Genome-wide, we observed that suggestive associations for ‘established’ hospitalization phenotypes were enriched for risk effects whereas three of the new, ‘expanded’ phenotypes (Symptomatic/Paucisymptomatic, Unscreened/Exposed_Negative, Exposed_Positive/Exposed_Negative) were enriched for protective effects. This finding is important, as it suggests that certain ways of defining phenotypes may be more likely to identify a noteworthy subcategory of protective variants, protective loss-of-function variants, which are desirable drug targets because it is generally easier to mimic their effects pharmacologically20. Thus, specifically investigating mild and subclinical self-reported phenotypes may yield new genetic associations that are more likely to be therapeutically actionable21.

In summary, the AncestryDNA self-reported dataset allowed a complementary analysis of more granular phenotypes in a population enriched for mild outcomes compared to clinically ascertained studies enriched for severe outcomes. We found promising evidence that exploring new phenotypes in such populations will yield new genetic associations, particularly those that confer protection against the novel coronavirus SARS-CoV-2. Self-reported medical data have been previously demonstrated to support replication and new discovery of associations as well as expand the number of cases for GWAS22,23. Further studies that leverage mild and subclinical self-reported symptoms to probe the full symptom profile of disease may yield new insights into this disease and other diseases with complex symptom profiles, ultimately helping uncover disease mechanisms and providing potential therapeutic targets.


Ethics statement

All data for this research project were from individuals who provided prior informed consent to participate in AncestryDNA’s Human Diversity Project, as reviewed and approved by our external institutional review board, Advarra (formerly Quorum). All data were deidentified before use.

Study population

Self-reported COVID-19 outcomes were collected through the Personal Discoveries Project, a survey platform available to AncestryDNA customers via the web and mobile applications. The COVID-19 survey ranged from 39 to 71 questions, depending on the initial COVID-19 test result reported. Supplementary Fig. 1 describes the flow of the topics assessed in each section of the survey, and the complete set of questions is in the Supplementary Note 1. Analyses presented here were performed with data collected between 22 April and 3 August 2020.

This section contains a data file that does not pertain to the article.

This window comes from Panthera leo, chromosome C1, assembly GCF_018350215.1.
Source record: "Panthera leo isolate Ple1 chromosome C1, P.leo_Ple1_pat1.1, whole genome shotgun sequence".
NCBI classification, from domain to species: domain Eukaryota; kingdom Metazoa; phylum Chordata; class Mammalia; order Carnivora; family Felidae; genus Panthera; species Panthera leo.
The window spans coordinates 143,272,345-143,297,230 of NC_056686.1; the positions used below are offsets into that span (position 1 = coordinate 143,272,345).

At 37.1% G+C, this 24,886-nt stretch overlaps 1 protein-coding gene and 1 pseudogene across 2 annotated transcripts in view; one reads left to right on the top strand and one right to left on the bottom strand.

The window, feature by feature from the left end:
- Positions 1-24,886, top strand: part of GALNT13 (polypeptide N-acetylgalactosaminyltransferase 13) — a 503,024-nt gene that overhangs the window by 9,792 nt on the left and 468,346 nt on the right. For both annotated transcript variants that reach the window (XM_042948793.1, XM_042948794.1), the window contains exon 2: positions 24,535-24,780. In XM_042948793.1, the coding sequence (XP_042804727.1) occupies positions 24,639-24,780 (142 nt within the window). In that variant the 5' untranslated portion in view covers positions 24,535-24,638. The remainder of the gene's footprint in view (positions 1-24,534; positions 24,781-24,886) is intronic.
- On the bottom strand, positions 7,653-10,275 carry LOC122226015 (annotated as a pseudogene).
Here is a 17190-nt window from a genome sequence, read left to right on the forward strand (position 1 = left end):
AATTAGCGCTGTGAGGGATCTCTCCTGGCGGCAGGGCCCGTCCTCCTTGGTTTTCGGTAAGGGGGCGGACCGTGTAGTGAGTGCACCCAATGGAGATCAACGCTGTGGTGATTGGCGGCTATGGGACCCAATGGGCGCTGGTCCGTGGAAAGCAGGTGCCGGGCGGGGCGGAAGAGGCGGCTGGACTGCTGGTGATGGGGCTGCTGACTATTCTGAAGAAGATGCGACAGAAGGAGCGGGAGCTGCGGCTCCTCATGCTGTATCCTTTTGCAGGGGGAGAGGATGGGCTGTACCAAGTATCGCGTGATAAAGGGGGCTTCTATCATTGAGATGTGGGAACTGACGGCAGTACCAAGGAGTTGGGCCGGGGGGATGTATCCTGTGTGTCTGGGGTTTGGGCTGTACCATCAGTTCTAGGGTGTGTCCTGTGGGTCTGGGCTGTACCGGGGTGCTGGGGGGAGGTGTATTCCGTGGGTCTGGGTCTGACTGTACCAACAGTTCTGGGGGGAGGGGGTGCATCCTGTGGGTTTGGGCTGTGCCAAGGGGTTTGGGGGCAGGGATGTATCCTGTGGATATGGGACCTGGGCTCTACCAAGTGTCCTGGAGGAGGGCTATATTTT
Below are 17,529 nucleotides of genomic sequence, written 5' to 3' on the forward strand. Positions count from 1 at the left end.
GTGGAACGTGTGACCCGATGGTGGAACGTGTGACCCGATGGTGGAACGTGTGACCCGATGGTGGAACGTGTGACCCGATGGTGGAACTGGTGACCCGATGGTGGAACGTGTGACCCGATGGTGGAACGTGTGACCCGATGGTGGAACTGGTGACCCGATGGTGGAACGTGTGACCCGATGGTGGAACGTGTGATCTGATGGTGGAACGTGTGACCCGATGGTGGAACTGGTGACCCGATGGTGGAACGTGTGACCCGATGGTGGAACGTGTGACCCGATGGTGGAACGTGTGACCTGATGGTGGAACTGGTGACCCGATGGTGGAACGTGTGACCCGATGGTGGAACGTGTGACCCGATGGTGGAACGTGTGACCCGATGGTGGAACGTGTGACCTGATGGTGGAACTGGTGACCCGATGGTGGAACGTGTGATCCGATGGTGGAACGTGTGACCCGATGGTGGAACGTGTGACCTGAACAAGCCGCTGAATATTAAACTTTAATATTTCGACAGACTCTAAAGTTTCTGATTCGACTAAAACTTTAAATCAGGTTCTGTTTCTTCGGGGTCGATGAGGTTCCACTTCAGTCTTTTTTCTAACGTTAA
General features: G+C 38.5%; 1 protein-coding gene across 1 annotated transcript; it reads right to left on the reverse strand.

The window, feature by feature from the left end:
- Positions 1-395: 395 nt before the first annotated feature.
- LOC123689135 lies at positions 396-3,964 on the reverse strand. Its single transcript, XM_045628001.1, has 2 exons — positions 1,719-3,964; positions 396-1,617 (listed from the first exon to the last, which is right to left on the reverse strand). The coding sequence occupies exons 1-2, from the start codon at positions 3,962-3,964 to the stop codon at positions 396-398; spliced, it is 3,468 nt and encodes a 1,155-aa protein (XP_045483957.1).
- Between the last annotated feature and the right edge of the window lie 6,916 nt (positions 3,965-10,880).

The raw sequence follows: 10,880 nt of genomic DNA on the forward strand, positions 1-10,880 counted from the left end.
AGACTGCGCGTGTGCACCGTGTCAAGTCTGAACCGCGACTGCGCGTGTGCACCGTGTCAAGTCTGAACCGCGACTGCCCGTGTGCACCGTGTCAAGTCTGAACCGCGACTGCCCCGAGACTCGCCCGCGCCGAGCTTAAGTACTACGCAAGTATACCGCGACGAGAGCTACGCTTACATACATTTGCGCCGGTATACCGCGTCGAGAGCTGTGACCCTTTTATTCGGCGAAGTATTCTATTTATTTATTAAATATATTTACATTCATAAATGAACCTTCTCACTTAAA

To participate in the COVID-19 survey, participants were required to meet the following criteria: 18 years of age or older, resident of the United States, existing AncestryDNA customer who has consented to participate in research and able to complete a short survey. The survey was designed to assess self-reported COVID-19 positivity and severity, as well as susceptibility and known risk factors, including community exposure and known contacts with individuals diagnosed with COVID-19.

Binary phenotype definitions

In total, we assessed eight phenotypes, which are summarized in Table 2. The full survey is available in Supplementary Note 1, but key definitions for this work include testing positive or negative, hospitalization, asymptomatic cases and cohabitant exposure. COVID-19 positivity or negativity was assessed by the question ‘Have you been swab tested for COVID-19, commonly referred to as coronavirus?’. Hospitalization due to COVID-19 illness was used as one binary measure of severity and was assessed with the question ‘Were you hospitalized due to these symptoms?’. Asymptomatic individuals were defined as those that were positive for COVID-19 and either answered ‘No’ to the question ‘Did you experience symptoms as a result of your condition?’ or answered one of ‘None’, ‘Very mild’ or ‘Mild’ to all 15 questions related to symptom severity. High exposure to COVID-19 was assessed through having a COVID-19 positive cohabitating person, assessed by the question ‘Has someone in your household tested positive for COVID-19?’.

Continuous severity phenotype creation